The effect of tempering temperature on the impact properties of 30cr13nb0.1 steel is shown in Fig. 1. It can be seen from Fig. 1 that with the increase of tempering temperature, the impact absorbed energy of 30cr13nb0.1 steel first increases and then decreases, which corresponds to the change of hardness. The results of microstructure and carbide extraction analysis show that martensite decomposes and carbon precipitates in the form of cr15.58fe7.42c6 and NBC when tempering temperature increases from 250 ℃ to 350 ℃. At about 350 ℃, the quenched martensite is decomposed into tempered martensite with good toughness and maximum impact energy absorption.
When the tempering temperature is further increased to 450 ℃, the amount of carbides precipitated in the steel increases. Some carbides precipitate from granular to strip and flake and aggregate, which is easy to cause brittleness. Compared with granular carbides, the strip and flake carbides precipitated along the grain boundary will reduce the impact properties of the steel. In addition, Nb forms NBC instead of cementite to strengthen the steel, but the toughness decreases.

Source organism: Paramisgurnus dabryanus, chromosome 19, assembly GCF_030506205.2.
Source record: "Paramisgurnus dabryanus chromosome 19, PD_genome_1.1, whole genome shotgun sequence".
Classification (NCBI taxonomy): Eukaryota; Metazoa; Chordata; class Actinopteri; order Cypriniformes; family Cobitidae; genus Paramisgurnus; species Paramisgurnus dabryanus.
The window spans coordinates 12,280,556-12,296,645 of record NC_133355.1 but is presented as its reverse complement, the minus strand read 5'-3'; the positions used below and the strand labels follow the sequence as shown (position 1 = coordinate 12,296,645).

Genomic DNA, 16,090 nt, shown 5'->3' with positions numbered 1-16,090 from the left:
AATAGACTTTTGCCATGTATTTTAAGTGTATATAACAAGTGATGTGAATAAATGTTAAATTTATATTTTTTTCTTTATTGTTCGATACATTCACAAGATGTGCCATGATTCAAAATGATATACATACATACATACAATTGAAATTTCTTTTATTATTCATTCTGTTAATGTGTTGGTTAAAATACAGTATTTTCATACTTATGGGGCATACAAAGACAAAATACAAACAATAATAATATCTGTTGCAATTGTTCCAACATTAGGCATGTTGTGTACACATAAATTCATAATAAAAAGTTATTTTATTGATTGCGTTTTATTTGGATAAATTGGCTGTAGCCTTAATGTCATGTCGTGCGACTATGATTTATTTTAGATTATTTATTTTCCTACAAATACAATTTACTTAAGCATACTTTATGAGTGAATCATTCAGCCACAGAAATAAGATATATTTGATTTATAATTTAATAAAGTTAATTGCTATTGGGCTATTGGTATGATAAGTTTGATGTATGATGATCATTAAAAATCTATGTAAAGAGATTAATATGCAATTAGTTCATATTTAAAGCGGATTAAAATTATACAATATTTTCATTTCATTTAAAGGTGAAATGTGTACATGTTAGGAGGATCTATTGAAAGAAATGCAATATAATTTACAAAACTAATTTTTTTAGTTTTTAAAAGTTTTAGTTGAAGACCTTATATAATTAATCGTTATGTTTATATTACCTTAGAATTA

The fracture morphology of the impact specimen was analyzed by SEM, and the results are shown in Fig. 2. It can be seen from Fig. 2 that the fracture morphology of impact samples tempered at different temperatures is different. The fracture surface of the impact specimen tempered at 250 ℃ has a small number of dimples and a lot of dense dissociation platforms, which belongs to brittle fracture; The size of dimples of the steel tempered at 350 ℃ and 450 ℃ is similar to that of the steel tempered at 450 ℃, but the number of dimples is more than that of the steel tempered at 450 ℃. The number of dimples is large and dispersed, and some dimples change from small to shallow to large and deep with dark color. Dimple is a typical characteristic of micro pore aggregation and fracture. The size of micro pore is related to the size and density of second phase particles and the plastic deformation property of matrix. Fig. 2 shows that with the increase of tempering temperature, the fracture of 30cr13nb0.1 steel quenched at 1020 ℃ transits from dissociation fracture to ductile fracture, and then develops into mixed fracture.